On August 7, 1973 Fernand Cardinaux received from Air Zermatt’s head office the task of transporting building material from Rittinen (a small hamlet located along the road connecting the villages of St. Niklaus and Grächen) to a mountain construction site.
The pilot, at the controls of the SA 315B Lama HB-XDX, landed in Rittinen and shortly after the flight attendant began to prepare the loads. These latter were made up of metal pipes of about 6 meters in length and 10 cm in diameter which were somehow packed and weighed approximately 680 kg each.
Then the pilot took-off and carried out the first rotation with the load suspended by two lines each with a length of 8 meters. The first three rotations were accomplished without problems. For the transportation of the fourth load the flight attendant had at his disposal only lines of 6 meters in length and therefore he decided to use a third line which he inserted into the loops rings of the other two (see drawing).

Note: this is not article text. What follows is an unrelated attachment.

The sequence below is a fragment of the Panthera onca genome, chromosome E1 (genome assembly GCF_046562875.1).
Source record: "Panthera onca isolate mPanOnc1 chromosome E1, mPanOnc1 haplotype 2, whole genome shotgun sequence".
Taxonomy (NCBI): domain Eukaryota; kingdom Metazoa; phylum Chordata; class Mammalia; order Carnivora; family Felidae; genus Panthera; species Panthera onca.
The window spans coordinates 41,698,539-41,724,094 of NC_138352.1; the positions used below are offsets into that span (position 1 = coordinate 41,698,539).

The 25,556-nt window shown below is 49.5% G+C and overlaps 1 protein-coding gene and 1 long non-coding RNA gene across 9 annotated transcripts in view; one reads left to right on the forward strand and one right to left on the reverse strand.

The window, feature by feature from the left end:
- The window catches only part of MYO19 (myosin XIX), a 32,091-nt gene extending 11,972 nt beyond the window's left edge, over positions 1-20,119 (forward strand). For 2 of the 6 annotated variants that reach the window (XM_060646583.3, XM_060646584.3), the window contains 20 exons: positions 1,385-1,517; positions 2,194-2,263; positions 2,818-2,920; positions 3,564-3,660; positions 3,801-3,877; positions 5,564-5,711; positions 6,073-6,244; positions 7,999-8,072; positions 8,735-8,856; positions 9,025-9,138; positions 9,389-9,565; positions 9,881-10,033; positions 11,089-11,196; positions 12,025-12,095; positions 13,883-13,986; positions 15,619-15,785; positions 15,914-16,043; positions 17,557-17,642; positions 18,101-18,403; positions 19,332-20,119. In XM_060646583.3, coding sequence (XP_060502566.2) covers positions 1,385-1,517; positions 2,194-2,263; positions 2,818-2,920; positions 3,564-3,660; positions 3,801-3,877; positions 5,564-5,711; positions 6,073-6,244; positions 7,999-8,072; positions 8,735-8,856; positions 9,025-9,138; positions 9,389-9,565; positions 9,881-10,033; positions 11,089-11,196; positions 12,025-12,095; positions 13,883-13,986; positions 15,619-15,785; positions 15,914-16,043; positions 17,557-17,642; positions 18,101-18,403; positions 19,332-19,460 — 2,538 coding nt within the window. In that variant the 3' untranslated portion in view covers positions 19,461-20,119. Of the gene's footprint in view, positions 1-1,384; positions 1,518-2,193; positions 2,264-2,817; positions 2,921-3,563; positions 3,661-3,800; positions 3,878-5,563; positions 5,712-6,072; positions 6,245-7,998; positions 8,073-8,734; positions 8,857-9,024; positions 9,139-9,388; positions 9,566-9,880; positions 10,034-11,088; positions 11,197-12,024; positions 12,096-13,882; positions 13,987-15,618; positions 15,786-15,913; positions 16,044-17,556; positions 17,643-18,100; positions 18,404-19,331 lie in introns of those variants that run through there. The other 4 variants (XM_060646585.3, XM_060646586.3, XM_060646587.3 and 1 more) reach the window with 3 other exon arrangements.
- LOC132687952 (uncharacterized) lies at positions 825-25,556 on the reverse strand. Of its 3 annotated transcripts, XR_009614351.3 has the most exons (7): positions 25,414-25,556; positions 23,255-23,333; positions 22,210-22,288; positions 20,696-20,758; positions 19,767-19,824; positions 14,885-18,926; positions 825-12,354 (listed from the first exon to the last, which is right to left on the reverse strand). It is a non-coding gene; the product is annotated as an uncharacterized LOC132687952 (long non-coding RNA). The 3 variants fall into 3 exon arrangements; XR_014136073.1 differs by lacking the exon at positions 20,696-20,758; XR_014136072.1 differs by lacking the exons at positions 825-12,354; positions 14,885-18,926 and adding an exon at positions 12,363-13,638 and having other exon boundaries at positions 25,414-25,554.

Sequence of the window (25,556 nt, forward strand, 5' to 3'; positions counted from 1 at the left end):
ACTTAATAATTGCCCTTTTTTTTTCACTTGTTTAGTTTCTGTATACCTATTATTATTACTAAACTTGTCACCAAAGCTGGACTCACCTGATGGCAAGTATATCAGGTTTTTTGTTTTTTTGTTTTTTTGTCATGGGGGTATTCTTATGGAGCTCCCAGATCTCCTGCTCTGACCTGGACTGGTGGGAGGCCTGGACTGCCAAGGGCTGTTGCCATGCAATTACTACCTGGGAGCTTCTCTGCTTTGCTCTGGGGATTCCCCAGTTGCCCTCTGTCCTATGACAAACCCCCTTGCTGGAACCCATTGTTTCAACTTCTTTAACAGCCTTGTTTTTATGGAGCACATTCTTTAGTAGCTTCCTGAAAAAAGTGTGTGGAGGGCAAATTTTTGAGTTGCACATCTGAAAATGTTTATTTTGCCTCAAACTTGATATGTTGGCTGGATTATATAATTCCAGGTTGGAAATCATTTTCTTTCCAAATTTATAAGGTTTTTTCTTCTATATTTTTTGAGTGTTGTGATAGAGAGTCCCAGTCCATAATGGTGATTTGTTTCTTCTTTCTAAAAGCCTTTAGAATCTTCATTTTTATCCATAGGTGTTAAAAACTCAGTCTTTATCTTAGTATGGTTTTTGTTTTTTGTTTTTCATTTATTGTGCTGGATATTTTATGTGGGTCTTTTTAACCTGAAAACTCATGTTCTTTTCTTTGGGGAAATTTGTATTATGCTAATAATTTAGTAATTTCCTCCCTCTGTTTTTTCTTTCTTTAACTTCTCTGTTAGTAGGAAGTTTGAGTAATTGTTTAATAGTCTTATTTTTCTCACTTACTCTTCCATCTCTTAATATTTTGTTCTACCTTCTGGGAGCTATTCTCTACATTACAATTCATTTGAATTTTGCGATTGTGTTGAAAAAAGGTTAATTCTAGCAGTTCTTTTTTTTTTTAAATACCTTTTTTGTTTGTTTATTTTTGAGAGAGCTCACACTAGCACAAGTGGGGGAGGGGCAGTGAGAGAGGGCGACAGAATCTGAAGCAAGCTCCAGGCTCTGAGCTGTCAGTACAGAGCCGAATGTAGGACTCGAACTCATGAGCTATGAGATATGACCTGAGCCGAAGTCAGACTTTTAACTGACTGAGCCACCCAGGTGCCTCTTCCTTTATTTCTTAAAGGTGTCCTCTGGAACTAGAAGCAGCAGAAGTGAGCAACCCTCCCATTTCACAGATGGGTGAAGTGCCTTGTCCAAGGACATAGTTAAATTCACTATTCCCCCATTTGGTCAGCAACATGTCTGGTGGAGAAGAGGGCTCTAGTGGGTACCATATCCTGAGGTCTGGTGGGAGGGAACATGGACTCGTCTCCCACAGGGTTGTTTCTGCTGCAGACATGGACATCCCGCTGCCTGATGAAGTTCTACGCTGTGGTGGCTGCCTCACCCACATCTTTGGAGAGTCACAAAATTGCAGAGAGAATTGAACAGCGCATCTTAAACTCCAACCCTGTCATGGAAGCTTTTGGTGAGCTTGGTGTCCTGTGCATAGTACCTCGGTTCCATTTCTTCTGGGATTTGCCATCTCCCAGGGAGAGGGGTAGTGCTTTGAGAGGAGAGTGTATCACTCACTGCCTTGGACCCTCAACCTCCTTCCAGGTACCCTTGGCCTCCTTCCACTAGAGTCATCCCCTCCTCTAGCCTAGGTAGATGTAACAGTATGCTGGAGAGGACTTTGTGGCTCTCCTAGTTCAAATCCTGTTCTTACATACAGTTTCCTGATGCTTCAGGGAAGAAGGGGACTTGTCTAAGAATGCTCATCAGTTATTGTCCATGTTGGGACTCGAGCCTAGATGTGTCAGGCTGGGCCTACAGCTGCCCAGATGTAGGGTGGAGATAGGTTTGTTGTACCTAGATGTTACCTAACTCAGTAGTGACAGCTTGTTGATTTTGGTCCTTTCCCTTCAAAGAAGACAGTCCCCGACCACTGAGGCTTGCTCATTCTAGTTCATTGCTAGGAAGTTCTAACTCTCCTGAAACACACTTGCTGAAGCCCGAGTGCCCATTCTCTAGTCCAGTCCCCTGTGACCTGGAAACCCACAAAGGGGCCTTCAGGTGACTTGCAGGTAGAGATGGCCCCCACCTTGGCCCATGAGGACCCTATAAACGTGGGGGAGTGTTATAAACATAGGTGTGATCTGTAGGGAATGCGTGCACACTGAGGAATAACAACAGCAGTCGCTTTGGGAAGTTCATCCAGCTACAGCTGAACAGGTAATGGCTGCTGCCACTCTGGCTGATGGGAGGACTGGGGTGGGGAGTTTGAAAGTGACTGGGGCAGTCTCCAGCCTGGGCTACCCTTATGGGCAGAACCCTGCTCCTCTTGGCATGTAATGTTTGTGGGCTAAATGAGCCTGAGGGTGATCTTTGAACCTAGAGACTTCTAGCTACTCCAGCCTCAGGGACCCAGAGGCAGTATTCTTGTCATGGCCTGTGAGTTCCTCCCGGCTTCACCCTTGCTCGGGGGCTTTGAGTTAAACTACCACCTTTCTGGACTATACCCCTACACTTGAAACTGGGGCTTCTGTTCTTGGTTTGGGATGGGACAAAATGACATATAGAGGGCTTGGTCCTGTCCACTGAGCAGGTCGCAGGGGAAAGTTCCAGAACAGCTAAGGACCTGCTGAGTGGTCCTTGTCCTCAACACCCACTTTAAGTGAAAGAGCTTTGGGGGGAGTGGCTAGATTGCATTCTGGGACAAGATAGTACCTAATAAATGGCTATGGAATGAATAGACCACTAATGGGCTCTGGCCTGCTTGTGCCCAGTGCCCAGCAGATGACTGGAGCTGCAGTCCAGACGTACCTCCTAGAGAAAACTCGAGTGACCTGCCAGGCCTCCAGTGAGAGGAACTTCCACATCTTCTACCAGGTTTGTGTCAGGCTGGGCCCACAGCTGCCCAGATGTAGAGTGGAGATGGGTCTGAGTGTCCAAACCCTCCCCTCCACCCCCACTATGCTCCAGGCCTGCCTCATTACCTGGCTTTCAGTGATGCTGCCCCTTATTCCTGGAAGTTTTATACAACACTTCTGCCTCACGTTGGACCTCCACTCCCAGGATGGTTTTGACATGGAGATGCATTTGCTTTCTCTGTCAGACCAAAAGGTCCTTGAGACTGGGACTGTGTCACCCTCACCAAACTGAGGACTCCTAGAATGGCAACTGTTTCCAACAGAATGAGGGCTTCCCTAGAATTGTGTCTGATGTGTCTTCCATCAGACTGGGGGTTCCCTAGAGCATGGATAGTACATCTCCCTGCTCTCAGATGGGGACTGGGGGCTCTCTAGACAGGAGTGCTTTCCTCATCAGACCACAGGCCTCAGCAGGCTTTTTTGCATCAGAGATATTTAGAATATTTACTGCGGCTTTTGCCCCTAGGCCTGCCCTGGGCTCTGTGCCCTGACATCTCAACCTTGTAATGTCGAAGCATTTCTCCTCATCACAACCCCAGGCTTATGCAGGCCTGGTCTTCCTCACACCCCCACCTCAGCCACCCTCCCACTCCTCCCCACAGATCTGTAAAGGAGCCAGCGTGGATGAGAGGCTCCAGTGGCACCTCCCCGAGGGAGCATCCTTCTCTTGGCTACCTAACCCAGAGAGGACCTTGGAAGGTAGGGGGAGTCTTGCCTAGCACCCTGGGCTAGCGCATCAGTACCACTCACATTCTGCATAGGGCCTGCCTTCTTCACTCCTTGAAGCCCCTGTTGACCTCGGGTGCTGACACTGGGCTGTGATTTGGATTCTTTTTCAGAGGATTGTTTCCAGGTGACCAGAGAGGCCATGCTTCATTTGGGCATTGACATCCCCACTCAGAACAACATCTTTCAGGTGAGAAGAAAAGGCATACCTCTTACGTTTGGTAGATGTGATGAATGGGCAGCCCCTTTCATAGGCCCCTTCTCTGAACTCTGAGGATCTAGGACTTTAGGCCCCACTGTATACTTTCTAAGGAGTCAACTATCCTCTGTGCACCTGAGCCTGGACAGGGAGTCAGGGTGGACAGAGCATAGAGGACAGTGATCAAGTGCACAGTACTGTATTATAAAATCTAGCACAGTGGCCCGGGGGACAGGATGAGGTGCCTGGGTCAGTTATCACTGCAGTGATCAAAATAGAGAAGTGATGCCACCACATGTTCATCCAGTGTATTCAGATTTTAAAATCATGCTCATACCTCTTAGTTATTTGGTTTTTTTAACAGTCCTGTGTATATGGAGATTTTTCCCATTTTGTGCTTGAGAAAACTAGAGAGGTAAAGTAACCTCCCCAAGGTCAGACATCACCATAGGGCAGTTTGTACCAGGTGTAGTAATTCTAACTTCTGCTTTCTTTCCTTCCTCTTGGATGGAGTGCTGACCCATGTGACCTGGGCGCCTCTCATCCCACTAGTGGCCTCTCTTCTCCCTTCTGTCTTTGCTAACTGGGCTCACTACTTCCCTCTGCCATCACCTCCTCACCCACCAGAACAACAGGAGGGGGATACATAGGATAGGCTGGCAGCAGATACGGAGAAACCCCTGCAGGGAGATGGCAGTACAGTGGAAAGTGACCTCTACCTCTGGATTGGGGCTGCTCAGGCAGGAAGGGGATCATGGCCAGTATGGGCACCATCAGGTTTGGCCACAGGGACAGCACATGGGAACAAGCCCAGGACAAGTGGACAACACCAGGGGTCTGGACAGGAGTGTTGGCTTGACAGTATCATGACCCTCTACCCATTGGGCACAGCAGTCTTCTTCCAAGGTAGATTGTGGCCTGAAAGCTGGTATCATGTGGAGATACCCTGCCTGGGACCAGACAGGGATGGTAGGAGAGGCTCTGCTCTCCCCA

Fernand gently lifted the load but some instants later noticed that the tubes were slipping away and decided to lay again the underslung load on the ground. In fact, under the tension one of the underslung ropes had slipped toward the center unbalancing the load of tubes. The flight attendant readjusted the ropes and the pilot tried again to lift the cargo. Since everything seemed in order he did a new rotation and released his cargo at the construction site, then he returned to the starting point for another rotation.